Anticompetitive agreements

Assessment framework

What is the general framework for assessing whether an agreement or concerted practice can be considered anticompetitive?

Under the Competition Act, the general framework in assessing whether an agreement or practice can be considered anticompetitive comprises the following:

  • a prohibition on agreements by undertakings, decisions by associations of undertakings or concerted practices that have as their object or effect the significant prevention, restriction or distortion of competition (section 5 of the Competition Act). This statute is similar to article 101(1) of the TFEU except that for the prohibition to apply, the restriction need not affect trade between member states; and
  • an exemption to the prohibition set out above (section 6 of the Competition Act). This ‘efficiency defence’ exemption is similar to that of article 101(3) of the TFEU. For the exception to apply, the restriction of competition must fulfil the following four cumulative criteria:
    • the restriction contributes to improving the production or distribution of goods or promotes technical or economic progress;
    • it allows consumers a fair share of the resulting benefit;
    • it does not impose restrictions on the parties that are unnecessary to achieve the benefits; and
    • it does not afford the undertakings the possibility of eliminating competition in respect of a substantial part of the products in question.
Technology licensing agreements

To what extent are technology licensing agreements considered anticompetitive?

The Finnish competition legislation does not provide particular guidance concerning the assessment of technology licensing agreements. The guidance provided in the European Commission’s Technology Transfer Block Exemption Regulation (316/2014) and related guidelines provide further insight into the assessment of technology licensing agreements.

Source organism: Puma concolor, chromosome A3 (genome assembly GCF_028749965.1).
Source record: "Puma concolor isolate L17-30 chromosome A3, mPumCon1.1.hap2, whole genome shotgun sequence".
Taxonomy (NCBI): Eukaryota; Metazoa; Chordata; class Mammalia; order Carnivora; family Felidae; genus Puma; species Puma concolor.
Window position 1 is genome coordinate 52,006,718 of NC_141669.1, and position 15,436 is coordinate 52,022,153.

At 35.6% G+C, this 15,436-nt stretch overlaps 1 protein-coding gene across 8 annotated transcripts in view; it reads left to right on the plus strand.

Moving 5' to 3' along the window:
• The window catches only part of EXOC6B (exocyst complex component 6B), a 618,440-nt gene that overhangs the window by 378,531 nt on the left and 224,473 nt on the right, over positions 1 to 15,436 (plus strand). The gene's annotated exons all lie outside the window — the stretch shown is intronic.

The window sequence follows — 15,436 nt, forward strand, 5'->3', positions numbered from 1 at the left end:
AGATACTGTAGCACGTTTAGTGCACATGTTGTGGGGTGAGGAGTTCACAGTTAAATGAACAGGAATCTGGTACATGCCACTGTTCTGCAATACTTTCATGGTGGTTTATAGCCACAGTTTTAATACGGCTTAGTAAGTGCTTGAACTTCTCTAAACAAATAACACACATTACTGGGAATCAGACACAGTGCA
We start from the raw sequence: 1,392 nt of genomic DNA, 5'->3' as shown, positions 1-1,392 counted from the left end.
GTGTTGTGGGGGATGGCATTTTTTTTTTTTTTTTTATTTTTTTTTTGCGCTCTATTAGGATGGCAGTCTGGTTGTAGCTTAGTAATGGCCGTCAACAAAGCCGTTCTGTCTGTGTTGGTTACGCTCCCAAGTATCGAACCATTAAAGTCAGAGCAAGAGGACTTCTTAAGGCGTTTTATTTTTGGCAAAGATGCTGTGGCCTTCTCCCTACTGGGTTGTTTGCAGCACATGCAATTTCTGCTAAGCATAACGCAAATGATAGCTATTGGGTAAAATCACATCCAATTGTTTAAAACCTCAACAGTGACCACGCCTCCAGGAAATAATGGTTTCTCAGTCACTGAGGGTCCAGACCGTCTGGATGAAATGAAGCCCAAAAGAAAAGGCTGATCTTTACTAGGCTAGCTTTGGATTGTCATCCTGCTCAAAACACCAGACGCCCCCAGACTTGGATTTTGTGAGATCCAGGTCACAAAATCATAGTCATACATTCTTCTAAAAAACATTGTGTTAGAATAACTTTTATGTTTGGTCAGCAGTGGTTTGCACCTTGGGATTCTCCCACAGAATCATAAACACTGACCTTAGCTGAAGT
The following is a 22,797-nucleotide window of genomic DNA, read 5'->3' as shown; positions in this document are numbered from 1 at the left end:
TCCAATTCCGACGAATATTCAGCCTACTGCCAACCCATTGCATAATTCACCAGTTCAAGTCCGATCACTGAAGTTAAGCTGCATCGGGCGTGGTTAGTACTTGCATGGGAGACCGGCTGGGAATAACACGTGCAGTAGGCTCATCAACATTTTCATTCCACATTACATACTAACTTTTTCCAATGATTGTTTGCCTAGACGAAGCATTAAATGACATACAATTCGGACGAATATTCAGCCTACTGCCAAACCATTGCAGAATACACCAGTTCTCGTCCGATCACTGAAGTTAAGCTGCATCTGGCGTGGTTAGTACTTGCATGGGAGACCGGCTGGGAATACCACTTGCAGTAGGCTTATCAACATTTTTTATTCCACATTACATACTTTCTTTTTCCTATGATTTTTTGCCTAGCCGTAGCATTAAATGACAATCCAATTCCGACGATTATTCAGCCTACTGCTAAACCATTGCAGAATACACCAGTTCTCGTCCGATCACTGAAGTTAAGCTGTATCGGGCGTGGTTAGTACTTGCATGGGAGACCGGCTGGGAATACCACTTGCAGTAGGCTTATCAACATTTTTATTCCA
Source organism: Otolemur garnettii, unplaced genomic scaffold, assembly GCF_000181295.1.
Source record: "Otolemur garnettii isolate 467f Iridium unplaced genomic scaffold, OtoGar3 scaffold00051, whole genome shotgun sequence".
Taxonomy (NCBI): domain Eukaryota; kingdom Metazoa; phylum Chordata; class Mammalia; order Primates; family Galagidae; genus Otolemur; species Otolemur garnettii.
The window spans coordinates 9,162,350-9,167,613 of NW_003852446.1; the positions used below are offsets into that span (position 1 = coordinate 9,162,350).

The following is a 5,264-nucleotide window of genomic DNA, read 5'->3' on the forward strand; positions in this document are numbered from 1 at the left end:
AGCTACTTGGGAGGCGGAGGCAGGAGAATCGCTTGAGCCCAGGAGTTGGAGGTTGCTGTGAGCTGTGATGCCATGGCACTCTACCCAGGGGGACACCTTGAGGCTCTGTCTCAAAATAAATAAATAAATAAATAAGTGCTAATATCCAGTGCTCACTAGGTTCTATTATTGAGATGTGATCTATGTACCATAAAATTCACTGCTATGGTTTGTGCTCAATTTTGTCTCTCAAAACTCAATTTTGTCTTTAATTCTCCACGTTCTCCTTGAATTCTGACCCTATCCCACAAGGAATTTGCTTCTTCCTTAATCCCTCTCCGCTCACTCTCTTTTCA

Co-promotion and co-marketing agreements

To what extent are co-promotion and co-marketing agreements considered anticompetitive?

Co-promotion and co-marketing agreements have not yet been investigated in detail by the FCCA. However, the same principles that the European Commission has followed in the assessment of such agreements could be expected to be the starting point of the FCCA’s analysis.

Other agreements

What other forms of agreement with a competitor are likely to be an issue? How can these issues be resolved?

As the prohibition of agreements restrictive of competition in the Competition Act is a general provision and can apply to all kinds of conduct that have as their object or effect the restriction of competition; in particular, competitors should always carefully assess any cooperation agreements that include restrictive terms or could otherwise be seen to have a restrictive purpose or effect.

Depending on the arrangement, confidentiality provisions may be sufficient to mitigate competition concerns (eg, appropriately limiting the amount of information exchanged between two pharmaceutical companies that engage in joint R&D). However, in many kinds of cooperation between competitors, confidentiality agreements alone may not be sufficient to resolve competition concerns.

Issues with vertical agreements

Which aspects of vertical agreements are most likely to raise antitrust concerns?

Similar to the European Commission’s Vertical Block Exemption Regulation (330/2010), the main aspects of vertical agreements that raise concern are provisions relating to the resale pricing of products by a distributor and territorial, or customer restrictions imposed on a distributor. However, a distinctive feature of the Finnish pharmaceutical sector is the extensive regulation concerning the pricing of pharmaceutical products. An assessment of, for example, restrictions in resale pricing by a distributor, should take into consideration the complex regulatory framework, which affects the possibilities of pricing products at the various levels of distribution.